On the visitlex.com site, you can print out a picture ofLexington, the first great American racehorse. They give you a list of historical/hot spots to visit, and if you take a picture of yourself at the hot spot holding Lexington (“Big Lex”), you can email all the pictures back to the Visitor’s Center and they’ll send you a prize. It’s a way cool horsey scavenger hunt!
I had great intentions to visit all 10 sites, but failed. I think I made it to about three.
Anyway, armed with Big Lex, we made our way into downtown Lexington. Downtown is hard to describe – they have two or three small high-rise buildings and an arena/civic center. Some of the houses are beautiful Victorians with incredible architecture, and some are just, crap…and they’re mixed together like that side-by-side. Transylvania University is located downtown and has a very pretty campus – though all I could think about were vampires and the Twilight series. (I’m totally Team Jacob).
First we stopped at Thoroughbred Park, one of the hot spots. There are a bunch of racehorse statutes throughout the park, and plaques commemorating important people of Lexington. One was Elizabeth Arden – interesting!
I was getting ready to whip out my picture of Big Lex and to pose like a dork in front of the sign when a bum comes over and asks me for money! Are you serious?! I’m in Lexington, Kentucky– the Horse Capital of the World! This is my Mecca! Bums are not allowed in Mecca! Bums are not allowed in my horse world! What is this!?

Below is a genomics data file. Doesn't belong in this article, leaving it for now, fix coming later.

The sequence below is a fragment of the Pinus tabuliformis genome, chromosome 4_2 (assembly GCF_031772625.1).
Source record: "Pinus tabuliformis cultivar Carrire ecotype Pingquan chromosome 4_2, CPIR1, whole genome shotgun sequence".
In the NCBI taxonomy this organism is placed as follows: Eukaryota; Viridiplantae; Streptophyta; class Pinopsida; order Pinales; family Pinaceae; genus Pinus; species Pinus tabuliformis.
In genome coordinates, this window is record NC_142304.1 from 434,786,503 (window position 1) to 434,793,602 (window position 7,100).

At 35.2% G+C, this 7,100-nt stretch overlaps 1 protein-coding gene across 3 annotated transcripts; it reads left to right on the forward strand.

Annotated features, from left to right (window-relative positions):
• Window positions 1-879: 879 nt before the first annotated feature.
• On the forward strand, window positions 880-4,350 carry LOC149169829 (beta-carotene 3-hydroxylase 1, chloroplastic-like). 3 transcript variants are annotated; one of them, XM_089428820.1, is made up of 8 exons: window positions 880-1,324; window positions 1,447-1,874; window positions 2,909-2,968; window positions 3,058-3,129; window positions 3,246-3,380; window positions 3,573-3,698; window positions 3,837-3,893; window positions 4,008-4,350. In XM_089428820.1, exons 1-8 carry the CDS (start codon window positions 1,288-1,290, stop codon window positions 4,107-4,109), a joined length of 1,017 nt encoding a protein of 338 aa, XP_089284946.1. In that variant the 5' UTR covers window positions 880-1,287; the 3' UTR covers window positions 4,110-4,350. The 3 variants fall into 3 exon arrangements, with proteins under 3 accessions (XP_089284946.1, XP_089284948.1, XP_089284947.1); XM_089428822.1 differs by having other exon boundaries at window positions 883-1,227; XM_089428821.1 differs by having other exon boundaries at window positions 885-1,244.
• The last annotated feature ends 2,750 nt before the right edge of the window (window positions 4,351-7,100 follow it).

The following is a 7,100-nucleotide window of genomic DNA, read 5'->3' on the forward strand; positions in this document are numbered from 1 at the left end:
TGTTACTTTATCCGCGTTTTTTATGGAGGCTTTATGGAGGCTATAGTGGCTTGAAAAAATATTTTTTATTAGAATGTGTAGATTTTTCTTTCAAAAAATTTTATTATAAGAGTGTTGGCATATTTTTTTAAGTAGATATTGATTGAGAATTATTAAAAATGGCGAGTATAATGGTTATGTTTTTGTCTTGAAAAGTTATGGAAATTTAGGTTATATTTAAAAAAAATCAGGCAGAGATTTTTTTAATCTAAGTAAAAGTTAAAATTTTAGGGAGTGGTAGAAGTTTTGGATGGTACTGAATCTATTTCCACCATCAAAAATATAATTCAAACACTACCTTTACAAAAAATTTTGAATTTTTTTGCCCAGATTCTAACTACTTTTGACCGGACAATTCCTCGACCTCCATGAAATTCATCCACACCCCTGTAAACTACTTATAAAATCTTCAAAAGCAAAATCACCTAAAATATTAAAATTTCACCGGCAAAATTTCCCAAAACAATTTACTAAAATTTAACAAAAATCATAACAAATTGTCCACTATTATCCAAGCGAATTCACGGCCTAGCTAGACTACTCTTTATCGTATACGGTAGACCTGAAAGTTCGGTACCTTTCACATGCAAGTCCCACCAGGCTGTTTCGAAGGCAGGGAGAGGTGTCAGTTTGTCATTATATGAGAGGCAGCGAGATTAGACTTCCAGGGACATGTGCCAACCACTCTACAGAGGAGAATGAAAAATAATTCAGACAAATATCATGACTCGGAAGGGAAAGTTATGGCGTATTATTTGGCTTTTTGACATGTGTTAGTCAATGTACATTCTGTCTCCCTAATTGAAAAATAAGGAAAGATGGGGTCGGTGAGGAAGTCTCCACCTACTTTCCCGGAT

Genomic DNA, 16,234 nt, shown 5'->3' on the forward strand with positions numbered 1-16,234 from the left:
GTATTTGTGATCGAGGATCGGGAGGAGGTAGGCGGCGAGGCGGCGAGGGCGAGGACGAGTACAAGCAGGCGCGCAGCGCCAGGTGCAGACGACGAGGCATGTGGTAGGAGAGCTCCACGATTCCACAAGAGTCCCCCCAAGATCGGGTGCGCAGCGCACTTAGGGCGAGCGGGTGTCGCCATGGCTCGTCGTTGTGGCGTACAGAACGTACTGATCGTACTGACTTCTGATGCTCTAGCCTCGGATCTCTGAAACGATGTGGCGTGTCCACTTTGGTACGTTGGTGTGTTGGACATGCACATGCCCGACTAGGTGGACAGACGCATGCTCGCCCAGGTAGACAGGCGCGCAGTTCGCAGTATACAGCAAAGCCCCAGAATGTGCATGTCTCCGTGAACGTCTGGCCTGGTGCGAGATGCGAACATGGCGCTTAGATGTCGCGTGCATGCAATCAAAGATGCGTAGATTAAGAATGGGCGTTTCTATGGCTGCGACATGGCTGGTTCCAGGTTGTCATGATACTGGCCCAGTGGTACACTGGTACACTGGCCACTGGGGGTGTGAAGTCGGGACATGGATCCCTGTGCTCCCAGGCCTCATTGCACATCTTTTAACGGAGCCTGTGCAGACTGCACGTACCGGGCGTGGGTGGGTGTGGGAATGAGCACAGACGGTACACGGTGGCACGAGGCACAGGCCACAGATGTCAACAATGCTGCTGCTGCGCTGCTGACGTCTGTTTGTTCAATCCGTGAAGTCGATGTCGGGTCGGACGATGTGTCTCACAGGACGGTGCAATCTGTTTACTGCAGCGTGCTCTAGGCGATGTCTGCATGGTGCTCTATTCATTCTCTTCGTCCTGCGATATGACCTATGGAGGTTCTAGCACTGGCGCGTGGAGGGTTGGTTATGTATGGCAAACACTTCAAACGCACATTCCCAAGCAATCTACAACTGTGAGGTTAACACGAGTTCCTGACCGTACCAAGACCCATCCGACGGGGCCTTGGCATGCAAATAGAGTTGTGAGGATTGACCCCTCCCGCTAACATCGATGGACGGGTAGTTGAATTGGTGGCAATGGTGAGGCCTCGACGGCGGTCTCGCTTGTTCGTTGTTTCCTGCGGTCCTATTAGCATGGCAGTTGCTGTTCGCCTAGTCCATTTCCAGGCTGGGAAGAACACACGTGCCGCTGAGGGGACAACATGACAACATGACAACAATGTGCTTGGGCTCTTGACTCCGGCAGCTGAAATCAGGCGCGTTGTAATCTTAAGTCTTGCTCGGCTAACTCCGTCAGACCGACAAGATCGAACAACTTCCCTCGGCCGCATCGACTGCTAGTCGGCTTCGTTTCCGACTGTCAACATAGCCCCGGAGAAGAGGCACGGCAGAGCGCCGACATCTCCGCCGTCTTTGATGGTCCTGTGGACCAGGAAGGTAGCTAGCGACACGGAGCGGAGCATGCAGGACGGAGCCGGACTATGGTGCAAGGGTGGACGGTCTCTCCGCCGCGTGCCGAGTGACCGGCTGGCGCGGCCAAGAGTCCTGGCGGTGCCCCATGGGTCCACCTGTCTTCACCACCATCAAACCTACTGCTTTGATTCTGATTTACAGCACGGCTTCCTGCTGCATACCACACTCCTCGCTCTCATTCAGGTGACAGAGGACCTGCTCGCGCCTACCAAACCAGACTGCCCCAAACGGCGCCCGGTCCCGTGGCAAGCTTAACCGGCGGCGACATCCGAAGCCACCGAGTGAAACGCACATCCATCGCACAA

The bum asks me if I have any cash I could spare. I wanted to shout, “Am I still in Baltimore? No I don’t have any cash! Get away from me!” Instead, being from Baltimore and having experienced my fair share of bum encounters, I say, “Sorry, I don’t carry cash.” And this is true…that’s what debit cards are for.
Euphoric horse high – gone!
We get back in the car and I have absolutely no desire to continue with the Big Lex scavenger hunt and risk more bum sightings. My sweet husband can see I’m about to lose it, so we head out of scary, bum-infected downtown and west into Versailles – true horse country!
Now this is a little more like it! Each farm is comprised of hundreds of acres. All of the pastures are perfectly manicured, the fences are beautifully painted and maintained – the barns – wow! I could easily live in one of them as a human and have absolutely no qualms about my lifestyle.
Now that I have seen what a horse farm should look like, all Maryland farms have been tainted. I can still recognize beautiful property when I see it, but I’ll always think about those idyllic Kentucky horse havens.